ResearchPlant Pigments Giving Vegetables Anti-Inflammatory Properties

Plant Pigments Giving Vegetables Anti-Inflammatory Properties

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Betalains are pigments responsible for the colour in some fruits and vegetables, red-violet (betacyanin) or yellow (betaxanthin). They are naturally occurring in fruits and vegetables. Commonly used as food colouring agents, betalains are water-soluble and nitrogen-containing. Research has found a strong antioxidant potential for betalains, according to a release. Betalains are currently only found in plants of the order Caryophyllales and higher fungi, but metabolic engineering is being explored to modify cultivable non-Caryophyllales plants. After modification these plants will have enhanced production and scalability of these pigments making them have the potential to be health foods and combat various diseases. 

There has been development of transgenic betalain-accumulating plants for years, but their healthcare food resources still need to be further studied.

A collaborative research team from Tokyo University of Science (TUS) and Iwate Biotechnology Research Center, Japan, is being led by Professor Gen-ichiro Arimura from TUS to address this research gap. They attempted to genetically modify potato and tomato plants to make the plants product betacyanin. The team tested the therapeutic efficacy of betacyanin producing tomatoes and potatoes against murine models of colitis and inflammation-inducing macrophages. The team’s findings were published in Biotechnology & Bioengineering on Jan. 26, 2023.

Arimura said, “We successfully engineered potato tubers and tomato fruits to co-express betacyanin biosynthesis genes [genes for CYP76AD1 from Beta vulgaris, DOD (DOPA 4,5-dioxygenase) and 5GT (cyclo-DOPA 5-O-glucosyltransferase) from Mirabilis jalapa] under the control of suitable promoters. This enhanced the endogenous accumulation of betanin and isobetanin — two common types of betacyanin — in these transgenic vegetables. The accumulation of these pigments made them appear dark red in colour upon maturation, as compared to their wild-type counterparts.”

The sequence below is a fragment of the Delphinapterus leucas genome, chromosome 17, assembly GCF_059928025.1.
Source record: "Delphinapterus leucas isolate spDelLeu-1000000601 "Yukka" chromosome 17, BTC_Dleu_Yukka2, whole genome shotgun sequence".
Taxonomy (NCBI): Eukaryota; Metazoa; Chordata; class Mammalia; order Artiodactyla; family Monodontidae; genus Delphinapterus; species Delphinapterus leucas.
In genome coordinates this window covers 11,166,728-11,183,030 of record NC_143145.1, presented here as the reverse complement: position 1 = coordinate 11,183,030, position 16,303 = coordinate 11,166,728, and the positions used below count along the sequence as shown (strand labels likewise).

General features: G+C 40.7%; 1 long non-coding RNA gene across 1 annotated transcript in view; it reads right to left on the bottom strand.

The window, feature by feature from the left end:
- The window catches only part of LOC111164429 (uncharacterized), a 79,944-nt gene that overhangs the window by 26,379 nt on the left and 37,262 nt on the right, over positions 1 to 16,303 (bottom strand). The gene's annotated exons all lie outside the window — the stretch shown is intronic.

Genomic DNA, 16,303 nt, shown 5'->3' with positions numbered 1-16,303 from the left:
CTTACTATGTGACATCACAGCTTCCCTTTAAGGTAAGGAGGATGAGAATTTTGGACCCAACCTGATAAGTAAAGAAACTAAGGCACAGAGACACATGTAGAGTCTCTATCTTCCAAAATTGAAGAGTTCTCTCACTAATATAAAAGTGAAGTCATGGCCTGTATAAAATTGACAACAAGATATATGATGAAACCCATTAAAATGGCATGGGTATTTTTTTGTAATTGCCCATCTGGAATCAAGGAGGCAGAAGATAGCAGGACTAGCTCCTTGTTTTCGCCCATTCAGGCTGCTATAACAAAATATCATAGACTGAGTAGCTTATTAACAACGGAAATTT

The research team tested the therapeutic efficacy of these transgenic plants in macrophage-like cells (RAW264.7), following immune response stimulation by lipopolysaccharides (LPS). This was tested because macrophages play a role in many inflammatory diseases. The team observed that the transgenic tomato fruit had higher anti-imflammatory activity compared to their wild-type plants. They correlated this to the decrease in the LPS-stimulated transcription of the proinflammatory cytokine gene — a Tnf-α gene, within transgenic cells.

“These findings were in line with the anti-inflammatory effects of transgenic tomato that we observed in the intestines of murine models with dextran sulfate sodium (DSS)-induced colitis. A marked improvement in their body weight loss and disease activity index was observed through the suppression of the DSS-stimulated transcription of proinflammatory genes – genes for Tnf-α, Il6 and Cox-2,” added Arimura, while commenting on the results derived from another experiment involving mice.

The additive and synergistic action of betacyanin in natural fruit boosts the amelioration of colitis in murine models. Anti-inflammatory impacts were seen with transgenic tomato extracts at 100–1000-fold dilutions, but transgenic potatoes did not have the same impact even though there were large amounts of betanin and isobetanin. Transgenic potatoes have unknown antagonists present which work against the betacyanin’s anti-inflammatory functions which is a potential reason why they did not have the same impact, but that is unconfirmed.

“Tomatoes genetically engineered to produce betacyanins were found to have substantial health promoting effects. Although natural plant sources of betalains such as beetroots exist, these pigments demonstrate poor stability in high temperatures and extreme pH. This indicates that betacyanin producing transgenic tomato lines are more likely to be effective as health foods when ingested in their raw state,” said Arimura.

“Although there is no commercial cultivation of edible genetically modified crops in Japan, we expect that their applications as health foods through production in enclosed plant factories and other facilities will lead to the widespread use of recombinant plants in Japan,” added Arimura.

Betalain engineering has the potential to improve the commercial production of foods by boosting the food supply and having foods with added health benefits.

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